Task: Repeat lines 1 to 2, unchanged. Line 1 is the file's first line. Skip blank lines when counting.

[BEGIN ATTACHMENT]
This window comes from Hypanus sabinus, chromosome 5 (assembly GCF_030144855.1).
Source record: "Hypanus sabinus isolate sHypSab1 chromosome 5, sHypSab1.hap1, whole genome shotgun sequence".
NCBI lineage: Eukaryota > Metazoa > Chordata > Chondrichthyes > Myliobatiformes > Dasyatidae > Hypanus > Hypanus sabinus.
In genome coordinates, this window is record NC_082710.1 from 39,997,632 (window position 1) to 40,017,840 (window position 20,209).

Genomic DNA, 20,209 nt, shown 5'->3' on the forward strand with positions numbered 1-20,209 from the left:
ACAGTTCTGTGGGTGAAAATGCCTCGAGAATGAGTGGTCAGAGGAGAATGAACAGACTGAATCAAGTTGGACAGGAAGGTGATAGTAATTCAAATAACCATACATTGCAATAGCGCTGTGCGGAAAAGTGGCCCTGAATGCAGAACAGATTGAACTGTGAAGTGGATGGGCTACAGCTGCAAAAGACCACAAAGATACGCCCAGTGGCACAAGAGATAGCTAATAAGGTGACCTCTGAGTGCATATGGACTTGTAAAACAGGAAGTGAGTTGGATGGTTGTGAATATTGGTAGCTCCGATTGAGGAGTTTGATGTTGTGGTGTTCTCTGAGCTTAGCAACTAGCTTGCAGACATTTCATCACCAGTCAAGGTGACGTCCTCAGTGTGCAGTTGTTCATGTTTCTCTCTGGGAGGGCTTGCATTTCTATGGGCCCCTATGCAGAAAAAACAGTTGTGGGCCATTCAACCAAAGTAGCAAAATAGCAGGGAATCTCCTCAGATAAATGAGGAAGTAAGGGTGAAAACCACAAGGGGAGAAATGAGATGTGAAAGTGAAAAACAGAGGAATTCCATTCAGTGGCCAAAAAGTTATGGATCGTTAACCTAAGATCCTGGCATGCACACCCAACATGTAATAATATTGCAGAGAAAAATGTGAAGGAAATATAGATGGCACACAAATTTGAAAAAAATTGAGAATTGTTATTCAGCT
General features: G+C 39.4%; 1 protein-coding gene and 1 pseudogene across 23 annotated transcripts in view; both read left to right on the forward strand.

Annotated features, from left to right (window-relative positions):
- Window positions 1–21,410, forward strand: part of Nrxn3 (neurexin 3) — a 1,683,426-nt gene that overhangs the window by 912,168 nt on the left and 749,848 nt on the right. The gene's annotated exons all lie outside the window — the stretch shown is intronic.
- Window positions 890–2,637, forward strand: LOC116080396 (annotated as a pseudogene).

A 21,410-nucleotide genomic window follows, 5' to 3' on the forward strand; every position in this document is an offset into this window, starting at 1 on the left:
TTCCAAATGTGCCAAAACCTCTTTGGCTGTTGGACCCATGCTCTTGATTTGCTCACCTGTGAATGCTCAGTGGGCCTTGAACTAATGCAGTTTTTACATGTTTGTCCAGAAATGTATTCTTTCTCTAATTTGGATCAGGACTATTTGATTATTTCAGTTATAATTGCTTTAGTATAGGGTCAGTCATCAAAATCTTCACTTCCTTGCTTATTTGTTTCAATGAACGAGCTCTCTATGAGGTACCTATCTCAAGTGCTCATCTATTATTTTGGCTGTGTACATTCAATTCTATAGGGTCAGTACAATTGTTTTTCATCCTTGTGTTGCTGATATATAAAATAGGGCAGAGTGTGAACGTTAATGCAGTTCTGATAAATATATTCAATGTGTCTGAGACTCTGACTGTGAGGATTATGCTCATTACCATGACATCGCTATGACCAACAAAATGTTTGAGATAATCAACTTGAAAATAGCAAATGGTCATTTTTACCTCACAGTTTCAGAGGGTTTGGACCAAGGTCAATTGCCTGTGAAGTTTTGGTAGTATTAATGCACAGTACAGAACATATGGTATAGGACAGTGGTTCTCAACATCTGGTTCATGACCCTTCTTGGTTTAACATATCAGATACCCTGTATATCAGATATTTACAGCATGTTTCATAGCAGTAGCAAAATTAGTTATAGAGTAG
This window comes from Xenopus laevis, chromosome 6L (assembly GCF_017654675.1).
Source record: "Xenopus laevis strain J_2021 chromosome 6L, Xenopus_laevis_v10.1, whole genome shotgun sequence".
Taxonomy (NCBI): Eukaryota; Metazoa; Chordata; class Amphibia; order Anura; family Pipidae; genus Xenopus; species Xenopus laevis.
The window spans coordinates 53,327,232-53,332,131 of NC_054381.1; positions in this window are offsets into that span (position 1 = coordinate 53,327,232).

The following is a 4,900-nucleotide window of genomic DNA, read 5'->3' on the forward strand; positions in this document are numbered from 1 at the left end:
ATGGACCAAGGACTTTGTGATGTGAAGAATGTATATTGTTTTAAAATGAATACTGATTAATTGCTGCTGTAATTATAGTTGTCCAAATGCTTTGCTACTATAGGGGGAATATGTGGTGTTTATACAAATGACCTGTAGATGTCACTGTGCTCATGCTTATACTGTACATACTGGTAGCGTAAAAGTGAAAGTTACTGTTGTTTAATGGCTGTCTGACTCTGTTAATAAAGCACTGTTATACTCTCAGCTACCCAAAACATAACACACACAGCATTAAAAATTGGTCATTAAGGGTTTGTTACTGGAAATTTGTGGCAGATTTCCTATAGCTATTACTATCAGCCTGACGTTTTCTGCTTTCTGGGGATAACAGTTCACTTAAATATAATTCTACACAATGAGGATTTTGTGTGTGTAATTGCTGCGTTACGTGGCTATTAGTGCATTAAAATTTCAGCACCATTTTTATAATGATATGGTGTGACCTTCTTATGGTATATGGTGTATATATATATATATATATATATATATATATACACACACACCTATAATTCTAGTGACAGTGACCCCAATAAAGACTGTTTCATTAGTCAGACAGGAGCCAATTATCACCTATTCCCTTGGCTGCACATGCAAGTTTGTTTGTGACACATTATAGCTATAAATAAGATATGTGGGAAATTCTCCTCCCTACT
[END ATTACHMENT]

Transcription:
This window comes from Hypanus sabinus, chromosome 5 (assembly GCF_030144855.1).
Source record: "Hypanus sabinus isolate sHypSab1 chromosome 5, sHypSab1.hap1, whole genome shotgun sequence".